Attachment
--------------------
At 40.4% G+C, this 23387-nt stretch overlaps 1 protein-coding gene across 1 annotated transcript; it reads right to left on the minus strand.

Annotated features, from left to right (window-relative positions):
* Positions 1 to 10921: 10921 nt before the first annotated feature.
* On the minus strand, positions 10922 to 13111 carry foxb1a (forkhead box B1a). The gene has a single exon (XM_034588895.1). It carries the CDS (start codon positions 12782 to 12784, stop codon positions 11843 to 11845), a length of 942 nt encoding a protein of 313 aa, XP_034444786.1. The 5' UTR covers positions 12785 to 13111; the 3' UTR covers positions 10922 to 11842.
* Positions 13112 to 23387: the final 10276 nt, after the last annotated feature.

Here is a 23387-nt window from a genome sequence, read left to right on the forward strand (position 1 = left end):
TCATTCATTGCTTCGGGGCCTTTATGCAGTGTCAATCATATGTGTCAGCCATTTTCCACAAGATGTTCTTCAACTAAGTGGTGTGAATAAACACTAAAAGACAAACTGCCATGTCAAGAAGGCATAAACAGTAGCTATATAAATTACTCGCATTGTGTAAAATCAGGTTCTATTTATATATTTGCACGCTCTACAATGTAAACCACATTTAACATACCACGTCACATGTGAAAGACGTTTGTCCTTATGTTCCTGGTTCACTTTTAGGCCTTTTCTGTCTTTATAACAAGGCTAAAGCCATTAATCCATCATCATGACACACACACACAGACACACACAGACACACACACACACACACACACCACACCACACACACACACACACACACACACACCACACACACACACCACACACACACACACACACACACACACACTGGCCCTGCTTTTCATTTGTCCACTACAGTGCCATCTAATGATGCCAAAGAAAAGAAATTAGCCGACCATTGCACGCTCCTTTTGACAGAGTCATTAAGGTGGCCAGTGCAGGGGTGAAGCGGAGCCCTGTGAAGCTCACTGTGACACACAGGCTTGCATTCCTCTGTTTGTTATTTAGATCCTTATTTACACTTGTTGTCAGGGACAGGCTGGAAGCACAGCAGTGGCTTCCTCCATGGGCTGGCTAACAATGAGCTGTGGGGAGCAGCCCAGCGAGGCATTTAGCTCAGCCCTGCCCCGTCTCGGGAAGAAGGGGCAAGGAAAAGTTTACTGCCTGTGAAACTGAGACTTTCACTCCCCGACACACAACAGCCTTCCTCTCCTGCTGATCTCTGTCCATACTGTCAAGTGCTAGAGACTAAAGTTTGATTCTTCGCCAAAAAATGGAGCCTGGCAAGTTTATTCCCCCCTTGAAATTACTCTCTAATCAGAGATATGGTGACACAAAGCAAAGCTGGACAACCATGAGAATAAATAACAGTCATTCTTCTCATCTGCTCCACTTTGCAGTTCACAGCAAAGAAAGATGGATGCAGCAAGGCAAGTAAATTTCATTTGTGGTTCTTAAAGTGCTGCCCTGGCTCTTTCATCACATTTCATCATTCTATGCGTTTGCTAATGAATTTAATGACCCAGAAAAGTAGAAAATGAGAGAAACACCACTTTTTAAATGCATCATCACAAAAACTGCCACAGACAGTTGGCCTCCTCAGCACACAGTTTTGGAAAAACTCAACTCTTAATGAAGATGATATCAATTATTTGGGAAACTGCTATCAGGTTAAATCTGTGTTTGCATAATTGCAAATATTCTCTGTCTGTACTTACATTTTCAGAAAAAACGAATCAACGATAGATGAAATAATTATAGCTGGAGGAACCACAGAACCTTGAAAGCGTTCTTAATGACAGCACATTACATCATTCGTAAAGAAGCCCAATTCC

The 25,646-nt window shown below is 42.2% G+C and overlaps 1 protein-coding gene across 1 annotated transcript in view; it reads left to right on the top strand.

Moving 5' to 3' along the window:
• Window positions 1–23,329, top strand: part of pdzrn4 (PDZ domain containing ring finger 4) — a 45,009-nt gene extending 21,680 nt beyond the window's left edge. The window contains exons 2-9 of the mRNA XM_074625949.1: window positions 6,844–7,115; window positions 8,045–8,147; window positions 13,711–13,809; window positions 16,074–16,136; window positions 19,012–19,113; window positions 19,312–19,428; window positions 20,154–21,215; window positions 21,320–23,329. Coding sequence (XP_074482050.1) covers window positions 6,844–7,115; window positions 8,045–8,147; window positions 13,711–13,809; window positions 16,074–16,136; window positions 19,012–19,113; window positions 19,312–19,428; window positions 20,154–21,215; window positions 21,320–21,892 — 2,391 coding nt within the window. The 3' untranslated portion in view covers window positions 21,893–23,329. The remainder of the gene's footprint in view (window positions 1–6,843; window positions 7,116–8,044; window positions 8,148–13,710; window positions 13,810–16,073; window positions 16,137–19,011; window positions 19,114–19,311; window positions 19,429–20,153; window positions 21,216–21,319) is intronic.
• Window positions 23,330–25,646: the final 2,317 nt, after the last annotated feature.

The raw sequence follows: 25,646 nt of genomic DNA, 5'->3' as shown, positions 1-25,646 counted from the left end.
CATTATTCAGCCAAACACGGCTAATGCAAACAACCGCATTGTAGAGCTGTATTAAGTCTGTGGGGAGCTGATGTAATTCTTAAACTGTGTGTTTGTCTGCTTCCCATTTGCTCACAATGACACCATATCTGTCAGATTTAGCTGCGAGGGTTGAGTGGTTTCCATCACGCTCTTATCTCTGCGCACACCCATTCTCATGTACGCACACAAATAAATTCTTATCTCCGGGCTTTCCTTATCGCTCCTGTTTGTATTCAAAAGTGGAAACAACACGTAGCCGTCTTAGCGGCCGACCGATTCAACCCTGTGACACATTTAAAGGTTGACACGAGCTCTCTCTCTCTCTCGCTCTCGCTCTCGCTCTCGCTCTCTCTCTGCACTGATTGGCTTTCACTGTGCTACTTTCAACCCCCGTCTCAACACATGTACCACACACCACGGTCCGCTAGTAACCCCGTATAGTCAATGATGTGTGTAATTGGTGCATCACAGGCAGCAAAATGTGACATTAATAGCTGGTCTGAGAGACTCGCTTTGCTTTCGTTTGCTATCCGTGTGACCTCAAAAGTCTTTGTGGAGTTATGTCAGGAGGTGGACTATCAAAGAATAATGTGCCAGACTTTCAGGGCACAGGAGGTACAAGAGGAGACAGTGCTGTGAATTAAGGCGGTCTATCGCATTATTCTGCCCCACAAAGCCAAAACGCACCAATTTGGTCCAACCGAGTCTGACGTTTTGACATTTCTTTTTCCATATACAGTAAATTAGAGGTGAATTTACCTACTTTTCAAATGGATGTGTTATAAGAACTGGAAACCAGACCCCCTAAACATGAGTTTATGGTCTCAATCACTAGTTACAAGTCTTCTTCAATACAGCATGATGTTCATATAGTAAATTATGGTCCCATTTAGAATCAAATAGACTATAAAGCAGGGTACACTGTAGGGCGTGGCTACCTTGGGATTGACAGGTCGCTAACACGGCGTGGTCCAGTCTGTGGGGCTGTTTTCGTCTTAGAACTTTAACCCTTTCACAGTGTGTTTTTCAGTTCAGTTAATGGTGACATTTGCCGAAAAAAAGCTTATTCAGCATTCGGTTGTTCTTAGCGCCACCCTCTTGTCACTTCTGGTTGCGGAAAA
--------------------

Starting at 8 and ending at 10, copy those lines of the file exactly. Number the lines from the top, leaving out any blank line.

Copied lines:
The 25,646-nt window shown below is 42.2% G+C and overlaps 1 protein-coding gene across 1 annotated transcript in view; it reads left to right on the top strand.

Moving 5' to 3' along the window:
• Window positions 1–23,329, top strand: part of pdzrn4 (PDZ domain containing ring finger 4) — a 45,009-nt gene extending 21,680 nt beyond the window's left edge. The window contains exons 2-9 of the mRNA XM_074625949.1: window positions 6,844–7,115; window positions 8,045–8,147; window positions 13,711–13,809; window positions 16,074–16,136; window positions 19,012–19,113; window positions 19,312–19,428; window positions 20,154–21,215; window positions 21,320–23,329. Coding sequence (XP_074482050.1) covers window positions 6,844–7,115; window positions 8,045–8,147; window positions 13,711–13,809; window positions 16,074–16,136; window positions 19,012–19,113; window positions 19,312–19,428; window positions 20,154–21,215; window positions 21,320–21,892 — 2,391 coding nt within the window. The 3' untranslated portion in view covers window positions 21,893–23,329. The remainder of the gene's footprint in view (window positions 1–6,843; window positions 7,116–8,044; window positions 8,148–13,710; window positions 13,810–16,073; window positions 16,137–19,011; window positions 19,114–19,311; window positions 19,429–20,153; window positions 21,216–21,319) is intronic.